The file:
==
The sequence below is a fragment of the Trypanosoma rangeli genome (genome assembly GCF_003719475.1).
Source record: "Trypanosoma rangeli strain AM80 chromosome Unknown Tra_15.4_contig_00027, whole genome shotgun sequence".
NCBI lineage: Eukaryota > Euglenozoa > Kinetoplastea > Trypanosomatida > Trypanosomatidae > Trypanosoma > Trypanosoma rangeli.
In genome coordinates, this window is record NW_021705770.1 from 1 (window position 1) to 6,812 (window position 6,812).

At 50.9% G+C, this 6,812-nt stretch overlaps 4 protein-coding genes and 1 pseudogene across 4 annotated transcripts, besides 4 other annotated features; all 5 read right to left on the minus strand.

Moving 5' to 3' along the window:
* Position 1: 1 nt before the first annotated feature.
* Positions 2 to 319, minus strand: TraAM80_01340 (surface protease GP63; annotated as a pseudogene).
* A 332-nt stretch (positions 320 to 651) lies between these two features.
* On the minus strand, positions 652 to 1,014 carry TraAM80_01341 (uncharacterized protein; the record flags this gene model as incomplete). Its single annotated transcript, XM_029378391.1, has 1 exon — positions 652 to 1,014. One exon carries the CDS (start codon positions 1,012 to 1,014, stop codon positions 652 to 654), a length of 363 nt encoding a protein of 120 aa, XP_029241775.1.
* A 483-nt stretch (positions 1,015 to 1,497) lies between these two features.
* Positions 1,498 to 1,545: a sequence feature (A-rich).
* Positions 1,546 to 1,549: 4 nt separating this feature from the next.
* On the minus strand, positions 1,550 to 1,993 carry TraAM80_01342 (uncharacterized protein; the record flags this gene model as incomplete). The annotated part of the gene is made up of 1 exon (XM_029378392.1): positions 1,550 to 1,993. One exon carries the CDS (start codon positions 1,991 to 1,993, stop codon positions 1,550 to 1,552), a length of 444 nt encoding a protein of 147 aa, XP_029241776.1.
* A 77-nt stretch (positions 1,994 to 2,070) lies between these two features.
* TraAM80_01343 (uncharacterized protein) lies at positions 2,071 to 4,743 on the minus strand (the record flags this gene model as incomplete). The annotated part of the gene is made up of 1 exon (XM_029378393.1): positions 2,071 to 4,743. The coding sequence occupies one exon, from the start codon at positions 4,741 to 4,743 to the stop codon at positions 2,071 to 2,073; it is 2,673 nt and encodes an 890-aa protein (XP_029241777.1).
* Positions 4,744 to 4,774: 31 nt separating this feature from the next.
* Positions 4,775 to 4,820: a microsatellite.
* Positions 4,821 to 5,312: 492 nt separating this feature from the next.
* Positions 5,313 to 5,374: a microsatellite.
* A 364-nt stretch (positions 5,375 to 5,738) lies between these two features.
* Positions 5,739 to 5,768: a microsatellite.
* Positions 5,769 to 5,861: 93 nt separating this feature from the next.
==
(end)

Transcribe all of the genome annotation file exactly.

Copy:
The sequence below is a fragment of the Trypanosoma rangeli genome (genome assembly GCF_003719475.1).
Source record: "Trypanosoma rangeli strain AM80 chromosome Unknown Tra_15.4_contig_00027, whole genome shotgun sequence".
NCBI lineage: Eukaryota > Euglenozoa > Kinetoplastea > Trypanosomatida > Trypanosomatidae > Trypanosoma > Trypanosoma rangeli.
In genome coordinates, this window is record NW_021705770.1 from 1 (window position 1) to 6,812 (window position 6,812).

At 50.9% G+C, this 6,812-nt stretch overlaps 4 protein-coding genes and 1 pseudogene across 4 annotated transcripts, besides 4 other annotated features; all 5 read right to left on the minus strand.

Moving 5' to 3' along the window:
* Position 1: 1 nt before the first annotated feature.
* Positions 2 to 319, minus strand: TraAM80_01340 (surface protease GP63; annotated as a pseudogene).
* A 332-nt stretch (positions 320 to 651) lies between these two features.
* On the minus strand, positions 652 to 1,014 carry TraAM80_01341 (uncharacterized protein; the record flags this gene model as incomplete). Its single annotated transcript, XM_029378391.1, has 1 exon — positions 652 to 1,014. One exon carries the CDS (start codon positions 1,012 to 1,014, stop codon positions 652 to 654), a length of 363 nt encoding a protein of 120 aa, XP_029241775.1.
* A 483-nt stretch (positions 1,015 to 1,497) lies between these two features.
* Positions 1,498 to 1,545: a sequence feature (A-rich).
* Positions 1,546 to 1,549: 4 nt separating this feature from the next.
* On the minus strand, positions 1,550 to 1,993 carry TraAM80_01342 (uncharacterized protein; the record flags this gene model as incomplete). The annotated part of the gene is made up of 1 exon (XM_029378392.1): positions 1,550 to 1,993. One exon carries the CDS (start codon positions 1,991 to 1,993, stop codon positions 1,550 to 1,552), a length of 444 nt encoding a protein of 147 aa, XP_029241776.1.
* A 77-nt stretch (positions 1,994 to 2,070) lies between these two features.
* TraAM80_01343 (uncharacterized protein) lies at positions 2,071 to 4,743 on the minus strand (the record flags this gene model as incomplete). The annotated part of the gene is made up of 1 exon (XM_029378393.1): positions 2,071 to 4,743. The coding sequence occupies one exon, from the start codon at positions 4,741 to 4,743 to the stop codon at positions 2,071 to 2,073; it is 2,673 nt and encodes an 890-aa protein (XP_029241777.1).
* Positions 4,744 to 4,774: 31 nt separating this feature from the next.
* Positions 4,775 to 4,820: a microsatellite.
* Positions 4,821 to 5,312: 492 nt separating this feature from the next.
* Positions 5,313 to 5,374: a microsatellite.
* A 364-nt stretch (positions 5,375 to 5,738) lies between these two features.
* Positions 5,739 to 5,768: a microsatellite.
* Positions 5,769 to 5,861: 93 nt separating this feature from the next.